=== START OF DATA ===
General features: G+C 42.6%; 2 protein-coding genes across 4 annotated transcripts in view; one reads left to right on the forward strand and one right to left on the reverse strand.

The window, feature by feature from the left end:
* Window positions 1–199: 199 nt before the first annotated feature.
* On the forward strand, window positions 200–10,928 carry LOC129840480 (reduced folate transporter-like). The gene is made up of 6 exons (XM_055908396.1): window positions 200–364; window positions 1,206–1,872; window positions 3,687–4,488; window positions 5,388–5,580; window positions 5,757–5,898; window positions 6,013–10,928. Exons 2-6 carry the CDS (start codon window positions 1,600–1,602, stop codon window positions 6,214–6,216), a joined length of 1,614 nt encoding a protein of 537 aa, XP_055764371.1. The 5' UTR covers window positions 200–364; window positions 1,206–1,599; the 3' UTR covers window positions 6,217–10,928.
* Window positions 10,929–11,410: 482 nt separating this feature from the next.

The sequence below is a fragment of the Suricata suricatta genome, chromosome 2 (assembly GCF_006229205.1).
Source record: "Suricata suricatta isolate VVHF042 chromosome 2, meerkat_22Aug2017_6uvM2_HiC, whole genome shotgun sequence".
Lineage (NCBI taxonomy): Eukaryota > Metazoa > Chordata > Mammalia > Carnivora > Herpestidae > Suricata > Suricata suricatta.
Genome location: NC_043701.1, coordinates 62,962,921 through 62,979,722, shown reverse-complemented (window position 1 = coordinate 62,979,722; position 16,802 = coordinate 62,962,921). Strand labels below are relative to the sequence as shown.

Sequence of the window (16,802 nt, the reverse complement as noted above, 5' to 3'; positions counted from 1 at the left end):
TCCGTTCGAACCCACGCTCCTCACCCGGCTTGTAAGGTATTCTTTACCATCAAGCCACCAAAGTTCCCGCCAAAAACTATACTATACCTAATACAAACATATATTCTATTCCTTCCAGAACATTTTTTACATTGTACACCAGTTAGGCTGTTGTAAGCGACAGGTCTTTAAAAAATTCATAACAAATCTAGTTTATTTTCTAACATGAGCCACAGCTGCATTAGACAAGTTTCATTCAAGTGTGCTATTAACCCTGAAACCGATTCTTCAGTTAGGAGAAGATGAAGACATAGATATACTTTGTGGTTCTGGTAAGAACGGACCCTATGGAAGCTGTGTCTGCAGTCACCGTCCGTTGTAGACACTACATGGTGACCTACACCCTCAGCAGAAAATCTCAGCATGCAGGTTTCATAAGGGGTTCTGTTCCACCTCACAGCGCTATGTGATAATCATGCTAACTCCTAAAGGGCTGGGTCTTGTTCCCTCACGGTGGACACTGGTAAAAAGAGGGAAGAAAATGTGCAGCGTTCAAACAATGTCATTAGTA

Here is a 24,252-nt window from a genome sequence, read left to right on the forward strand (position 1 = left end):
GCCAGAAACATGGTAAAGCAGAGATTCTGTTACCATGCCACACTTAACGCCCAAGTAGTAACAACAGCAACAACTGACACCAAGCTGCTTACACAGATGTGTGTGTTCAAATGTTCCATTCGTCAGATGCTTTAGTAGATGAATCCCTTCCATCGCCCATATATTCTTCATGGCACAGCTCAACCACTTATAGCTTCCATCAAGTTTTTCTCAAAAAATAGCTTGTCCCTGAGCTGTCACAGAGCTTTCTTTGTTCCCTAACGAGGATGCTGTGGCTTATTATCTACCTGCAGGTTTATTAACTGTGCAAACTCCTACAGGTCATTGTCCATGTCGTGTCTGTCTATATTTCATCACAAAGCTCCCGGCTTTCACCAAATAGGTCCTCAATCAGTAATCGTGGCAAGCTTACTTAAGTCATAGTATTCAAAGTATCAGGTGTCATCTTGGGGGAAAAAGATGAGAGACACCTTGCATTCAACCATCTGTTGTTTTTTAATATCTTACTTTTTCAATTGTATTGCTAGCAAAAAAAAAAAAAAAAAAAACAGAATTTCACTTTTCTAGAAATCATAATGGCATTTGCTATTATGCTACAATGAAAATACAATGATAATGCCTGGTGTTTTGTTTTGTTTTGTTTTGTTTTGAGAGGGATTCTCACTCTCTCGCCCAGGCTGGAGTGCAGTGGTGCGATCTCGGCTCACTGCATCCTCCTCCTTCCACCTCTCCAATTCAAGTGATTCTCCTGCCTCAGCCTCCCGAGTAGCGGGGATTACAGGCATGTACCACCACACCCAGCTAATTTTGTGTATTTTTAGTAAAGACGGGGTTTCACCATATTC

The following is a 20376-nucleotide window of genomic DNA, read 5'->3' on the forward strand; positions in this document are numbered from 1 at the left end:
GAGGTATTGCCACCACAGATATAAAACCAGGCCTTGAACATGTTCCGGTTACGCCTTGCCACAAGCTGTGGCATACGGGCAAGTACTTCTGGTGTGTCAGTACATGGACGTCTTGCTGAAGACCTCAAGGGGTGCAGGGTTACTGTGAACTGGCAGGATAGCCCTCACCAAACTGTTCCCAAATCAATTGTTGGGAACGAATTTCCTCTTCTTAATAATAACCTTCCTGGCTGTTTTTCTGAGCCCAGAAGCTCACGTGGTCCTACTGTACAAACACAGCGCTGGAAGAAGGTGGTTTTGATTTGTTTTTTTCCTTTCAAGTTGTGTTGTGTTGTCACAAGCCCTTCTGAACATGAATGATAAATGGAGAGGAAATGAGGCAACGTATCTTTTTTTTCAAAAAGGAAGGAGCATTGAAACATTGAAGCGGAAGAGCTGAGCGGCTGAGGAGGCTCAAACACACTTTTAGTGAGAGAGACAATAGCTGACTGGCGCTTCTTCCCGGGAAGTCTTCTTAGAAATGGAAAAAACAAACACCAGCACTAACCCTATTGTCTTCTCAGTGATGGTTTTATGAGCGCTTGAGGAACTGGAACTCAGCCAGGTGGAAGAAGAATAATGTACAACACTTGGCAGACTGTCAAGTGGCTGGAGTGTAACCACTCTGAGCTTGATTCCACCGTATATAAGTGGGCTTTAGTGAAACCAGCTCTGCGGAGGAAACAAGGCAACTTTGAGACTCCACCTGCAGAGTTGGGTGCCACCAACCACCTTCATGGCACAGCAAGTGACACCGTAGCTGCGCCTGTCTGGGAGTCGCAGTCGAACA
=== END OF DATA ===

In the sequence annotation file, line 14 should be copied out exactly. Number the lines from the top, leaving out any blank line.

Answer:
The following is a 20376-nucleotide window of genomic DNA, read 5'->3' on the forward strand; positions in this document are numbered from 1 at the left end: